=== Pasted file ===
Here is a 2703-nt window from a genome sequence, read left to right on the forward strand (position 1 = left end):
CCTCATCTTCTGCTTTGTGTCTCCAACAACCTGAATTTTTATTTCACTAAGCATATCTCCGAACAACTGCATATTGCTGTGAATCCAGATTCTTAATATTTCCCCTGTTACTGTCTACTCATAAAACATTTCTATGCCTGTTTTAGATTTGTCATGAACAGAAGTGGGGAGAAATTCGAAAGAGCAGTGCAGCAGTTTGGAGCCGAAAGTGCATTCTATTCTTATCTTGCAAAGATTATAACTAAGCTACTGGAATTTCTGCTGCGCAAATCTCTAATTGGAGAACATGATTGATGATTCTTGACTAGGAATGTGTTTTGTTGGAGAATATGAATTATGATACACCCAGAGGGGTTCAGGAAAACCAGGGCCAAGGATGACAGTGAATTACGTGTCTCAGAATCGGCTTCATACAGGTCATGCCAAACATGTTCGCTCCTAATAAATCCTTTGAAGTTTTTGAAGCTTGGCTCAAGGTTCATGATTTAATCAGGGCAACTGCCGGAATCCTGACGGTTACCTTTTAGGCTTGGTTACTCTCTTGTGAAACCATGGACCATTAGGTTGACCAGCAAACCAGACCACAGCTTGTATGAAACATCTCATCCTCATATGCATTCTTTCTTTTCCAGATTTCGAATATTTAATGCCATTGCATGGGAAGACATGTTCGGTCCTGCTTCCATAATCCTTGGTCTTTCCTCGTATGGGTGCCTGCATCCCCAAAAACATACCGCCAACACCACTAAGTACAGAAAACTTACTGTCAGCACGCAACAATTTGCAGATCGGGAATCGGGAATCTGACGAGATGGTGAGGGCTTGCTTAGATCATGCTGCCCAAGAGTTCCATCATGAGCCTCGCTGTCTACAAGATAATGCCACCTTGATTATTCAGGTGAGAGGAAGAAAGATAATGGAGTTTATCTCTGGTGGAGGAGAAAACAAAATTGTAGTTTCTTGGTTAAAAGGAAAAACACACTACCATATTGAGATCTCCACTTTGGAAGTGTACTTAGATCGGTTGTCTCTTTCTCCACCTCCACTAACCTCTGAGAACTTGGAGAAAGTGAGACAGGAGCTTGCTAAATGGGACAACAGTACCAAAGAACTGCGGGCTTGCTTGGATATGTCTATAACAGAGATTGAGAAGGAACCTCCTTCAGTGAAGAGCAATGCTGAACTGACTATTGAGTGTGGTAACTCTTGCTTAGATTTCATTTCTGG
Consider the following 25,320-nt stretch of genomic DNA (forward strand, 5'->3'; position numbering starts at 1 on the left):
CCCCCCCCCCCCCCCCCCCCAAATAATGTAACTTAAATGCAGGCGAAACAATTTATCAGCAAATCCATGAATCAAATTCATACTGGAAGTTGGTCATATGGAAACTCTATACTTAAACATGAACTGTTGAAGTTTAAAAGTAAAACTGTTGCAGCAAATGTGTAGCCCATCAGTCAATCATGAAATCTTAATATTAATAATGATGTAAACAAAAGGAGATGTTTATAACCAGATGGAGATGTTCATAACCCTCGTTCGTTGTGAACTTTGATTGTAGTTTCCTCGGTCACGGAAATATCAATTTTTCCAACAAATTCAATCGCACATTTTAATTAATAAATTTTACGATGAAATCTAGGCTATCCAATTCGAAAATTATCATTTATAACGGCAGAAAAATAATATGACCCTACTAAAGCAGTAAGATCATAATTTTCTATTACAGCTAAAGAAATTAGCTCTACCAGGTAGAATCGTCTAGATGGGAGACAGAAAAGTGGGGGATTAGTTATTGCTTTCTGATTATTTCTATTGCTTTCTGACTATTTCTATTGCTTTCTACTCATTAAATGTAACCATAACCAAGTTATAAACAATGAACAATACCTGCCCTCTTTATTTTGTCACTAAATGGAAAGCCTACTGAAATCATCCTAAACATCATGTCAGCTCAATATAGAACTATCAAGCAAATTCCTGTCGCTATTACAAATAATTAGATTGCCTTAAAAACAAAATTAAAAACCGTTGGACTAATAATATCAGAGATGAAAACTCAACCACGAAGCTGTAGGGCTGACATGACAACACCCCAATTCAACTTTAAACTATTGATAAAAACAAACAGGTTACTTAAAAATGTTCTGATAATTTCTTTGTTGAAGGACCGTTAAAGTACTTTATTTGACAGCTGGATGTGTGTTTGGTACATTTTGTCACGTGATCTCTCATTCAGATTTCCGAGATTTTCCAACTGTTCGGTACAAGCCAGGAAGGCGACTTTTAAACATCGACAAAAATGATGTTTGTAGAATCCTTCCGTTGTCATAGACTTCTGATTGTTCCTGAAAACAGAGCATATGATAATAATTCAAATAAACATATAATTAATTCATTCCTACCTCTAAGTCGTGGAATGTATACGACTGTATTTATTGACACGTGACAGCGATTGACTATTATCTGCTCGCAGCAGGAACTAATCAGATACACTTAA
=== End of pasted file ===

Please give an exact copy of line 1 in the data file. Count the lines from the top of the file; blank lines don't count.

Here is a 2703-nt window from a genome sequence, read left to right on the forward strand (position 1 = left end):